Saturday, April 28, 2012

Do you need a nuzzle or a nudge?

What a sight to behold early this morning. On Easter when all of the children and grandchildren were here, I left this stuffed rabbit in the yard. The adult kids thought it was evil bunny, but after the little kids had hours of fun with it, the rabbit ended up by the birdbath, and that is where it has remained.

Hubby called me to the window but I missed the Kodak Moment when the real baby bunny went nose to nose with the stuffed animal. But I did get this shot of the little cutie heading under the shed. It must have been looking for its mama who was in the yard next door.

Sometimes we writers need someone to comfort us, just a nuzzle to let us know our work is worthy, or maybe a nudge in the "WRITE" direction. It is a good feeling to know that there is someone you can depend on. I'd like to think I am one of those supportive writers who will be there for you if you have a question or would like me to take a look at something you have written. So many people have been there for me when I felt alone and seeking information.

Hope you all have a great weekend. I am heading out to my honey-bunny granddaughter's bachelorette party which begins at a nail salon, and then we're going shopping, and after lunch we'll head down the highway for a tour of a local winery and a girl's overnight at a bed and breakfast.

Friday, April 27, 2012

Here comes the bride

In three weeks, my oldest granddaughter who is 22 and a half, will be walking down the aisle. I remember when she was four years old with a white lacey shawl draped over her head pretending she was a bride. Her real day is drawing close. I am reminded of how bright she was as a child and the funny things she said.

In first grade she had been writing and illustrating booklets. She had checked out Little Red Riding Hood from the school library. She showed it to me and she said, very seriously, "Nana, I think the little boy who wrote this had some violence in him. Don't you?"

In her mind, all books were written by children.

I have written a book of her quips and quotes and I will be sharing them with her bridal party tomorrow. Her maid of honor has organized an overnight stay and tour to a winery about an hour away. Three generations, Ashley, my daughter, and I along with all of her girlfriends will be making memories for our girl.

Wednesday, April 25, 2012

Standing in the spotlight

It happened almost four decades ago at the Arena. My daughter was about three years old and she loved her little square suitcase style record player. She played the same songs over and over: Supercalafragilisticexpeialidocious (excuse the spelling). I can hear her singing, "A spoon full of sugar helps the medicine go dowwwwwwnnnn." She loved Mary Poppins.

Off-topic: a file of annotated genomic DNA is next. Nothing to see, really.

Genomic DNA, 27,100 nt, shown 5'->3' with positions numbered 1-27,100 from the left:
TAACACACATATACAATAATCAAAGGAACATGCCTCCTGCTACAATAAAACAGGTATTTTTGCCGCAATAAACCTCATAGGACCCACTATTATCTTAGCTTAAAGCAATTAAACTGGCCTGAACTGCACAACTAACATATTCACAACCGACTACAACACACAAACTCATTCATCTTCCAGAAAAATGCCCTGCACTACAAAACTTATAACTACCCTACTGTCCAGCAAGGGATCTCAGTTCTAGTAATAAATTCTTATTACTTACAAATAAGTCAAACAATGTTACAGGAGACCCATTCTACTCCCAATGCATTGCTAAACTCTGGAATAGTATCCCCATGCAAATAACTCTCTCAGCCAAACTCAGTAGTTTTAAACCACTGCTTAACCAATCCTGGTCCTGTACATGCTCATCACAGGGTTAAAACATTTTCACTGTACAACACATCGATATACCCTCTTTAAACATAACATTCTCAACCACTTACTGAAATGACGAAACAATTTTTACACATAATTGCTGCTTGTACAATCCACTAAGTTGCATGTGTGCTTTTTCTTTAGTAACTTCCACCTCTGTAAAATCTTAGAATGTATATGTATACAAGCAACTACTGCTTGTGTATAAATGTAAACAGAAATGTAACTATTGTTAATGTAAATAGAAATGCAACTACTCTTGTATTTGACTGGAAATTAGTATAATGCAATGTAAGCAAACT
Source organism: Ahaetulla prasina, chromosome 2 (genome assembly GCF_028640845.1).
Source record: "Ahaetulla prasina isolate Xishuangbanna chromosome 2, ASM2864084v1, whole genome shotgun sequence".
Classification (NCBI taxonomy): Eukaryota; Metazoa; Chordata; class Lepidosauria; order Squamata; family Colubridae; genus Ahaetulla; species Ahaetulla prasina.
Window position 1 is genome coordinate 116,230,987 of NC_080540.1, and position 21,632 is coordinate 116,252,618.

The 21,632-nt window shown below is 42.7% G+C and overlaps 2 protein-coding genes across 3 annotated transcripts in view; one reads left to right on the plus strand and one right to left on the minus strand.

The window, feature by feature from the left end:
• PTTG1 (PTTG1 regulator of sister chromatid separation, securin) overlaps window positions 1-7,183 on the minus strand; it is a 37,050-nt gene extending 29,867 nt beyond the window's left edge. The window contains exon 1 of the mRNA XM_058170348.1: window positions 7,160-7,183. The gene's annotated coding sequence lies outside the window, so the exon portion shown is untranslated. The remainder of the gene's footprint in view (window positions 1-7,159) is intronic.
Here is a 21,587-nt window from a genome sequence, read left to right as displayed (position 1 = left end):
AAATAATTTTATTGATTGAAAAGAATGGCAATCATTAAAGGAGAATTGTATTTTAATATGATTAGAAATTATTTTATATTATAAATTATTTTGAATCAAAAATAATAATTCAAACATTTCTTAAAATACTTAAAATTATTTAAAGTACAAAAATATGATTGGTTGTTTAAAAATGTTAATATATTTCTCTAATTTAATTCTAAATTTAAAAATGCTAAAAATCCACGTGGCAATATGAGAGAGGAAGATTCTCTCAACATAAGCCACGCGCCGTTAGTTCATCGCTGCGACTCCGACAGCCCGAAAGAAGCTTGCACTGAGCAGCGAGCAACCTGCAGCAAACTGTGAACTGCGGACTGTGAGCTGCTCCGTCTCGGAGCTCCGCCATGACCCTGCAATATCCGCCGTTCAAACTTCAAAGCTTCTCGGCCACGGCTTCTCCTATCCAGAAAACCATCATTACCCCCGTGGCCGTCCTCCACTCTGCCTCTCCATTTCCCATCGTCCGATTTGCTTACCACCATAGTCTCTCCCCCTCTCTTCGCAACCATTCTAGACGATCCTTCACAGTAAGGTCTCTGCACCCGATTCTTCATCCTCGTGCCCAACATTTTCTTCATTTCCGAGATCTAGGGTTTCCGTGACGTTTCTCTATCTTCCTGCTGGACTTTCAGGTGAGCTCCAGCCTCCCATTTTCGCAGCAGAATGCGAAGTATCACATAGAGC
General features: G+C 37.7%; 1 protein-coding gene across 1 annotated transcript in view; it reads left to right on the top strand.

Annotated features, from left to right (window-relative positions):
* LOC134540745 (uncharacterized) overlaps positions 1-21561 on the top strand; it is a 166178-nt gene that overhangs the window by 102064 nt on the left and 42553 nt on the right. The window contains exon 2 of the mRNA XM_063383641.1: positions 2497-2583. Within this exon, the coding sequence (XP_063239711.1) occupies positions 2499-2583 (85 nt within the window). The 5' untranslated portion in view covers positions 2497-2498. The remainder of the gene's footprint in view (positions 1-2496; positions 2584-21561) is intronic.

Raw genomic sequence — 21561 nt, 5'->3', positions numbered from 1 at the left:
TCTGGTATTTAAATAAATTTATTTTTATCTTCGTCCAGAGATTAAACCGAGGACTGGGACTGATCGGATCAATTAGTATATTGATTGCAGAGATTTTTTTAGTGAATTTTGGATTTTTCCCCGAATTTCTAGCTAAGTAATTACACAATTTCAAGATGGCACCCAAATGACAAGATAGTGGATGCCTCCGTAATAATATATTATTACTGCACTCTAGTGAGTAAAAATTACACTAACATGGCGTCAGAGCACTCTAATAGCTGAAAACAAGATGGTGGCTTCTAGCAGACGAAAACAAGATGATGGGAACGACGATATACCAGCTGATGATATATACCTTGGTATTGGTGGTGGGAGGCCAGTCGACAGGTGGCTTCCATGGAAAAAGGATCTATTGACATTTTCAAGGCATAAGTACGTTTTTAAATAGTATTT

When it was announced that Julie Andrews was coming to St. Louis for a stage performance of Mary Poppins, I bought tickets. The show sold out right away. We were offered floor seats. That meant sitting ON the floor, not a chair. But that was fine by us. Up close would afford a better view of the performance.

Just before Mary Poppins was to glide across the dimly lit arena high above the crowd on a wire, there was an announcement. "At all times children are to remain seated." I clutched my little girl on my lap. Suddenly, the ceiling was illuminated and Mary Poppins holding her umbrella, wearing a flowing black dress and cape, came gliding down-down-down...and that's when my little girl broke loose, darted off my lap and ran across the Arena floor shouting, "MARY POPPINS! MARY POPPINS!"

I had to make a split second decision, run after her and stand in the spotlight, or stay in the shadows and tell her dad to go get her.

Back then, I would do anything to stay out of the spotlight. I nudged her dad and he grabbed her and brought her back. My little girl upstaged Mary Poppins. It was her fifteen seconds of fame. She shared the spotlight and the applause.

Are you afraid of the spotlight? Would you rather stand in the shadows? You can't get your work or your name out there if you don't shine the light on yourself some of the time. I used to be embarrased to post writer brags. I would sit back and observe at meetings, because I doubted anything I had to say would matter. Conferences? Not me! I figured I couldn't measure up to the pros. But you know what? They were all beginners once, too.

These days I still do not like to brag. I am humbled by my successes and my ability to write. But I do put myself and my work out there. And you should, too.

Dianna Graveman is looking for stories on "Moms to Be" Anyone have a tale to tell about their pregnancy experiences? She would like to read them. It could lead to possible publication for you. And then YOU will share the spotlight. (Submission details above for the Not Your Mother's Books.)

Sunday, April 22, 2012

Happy to be alive!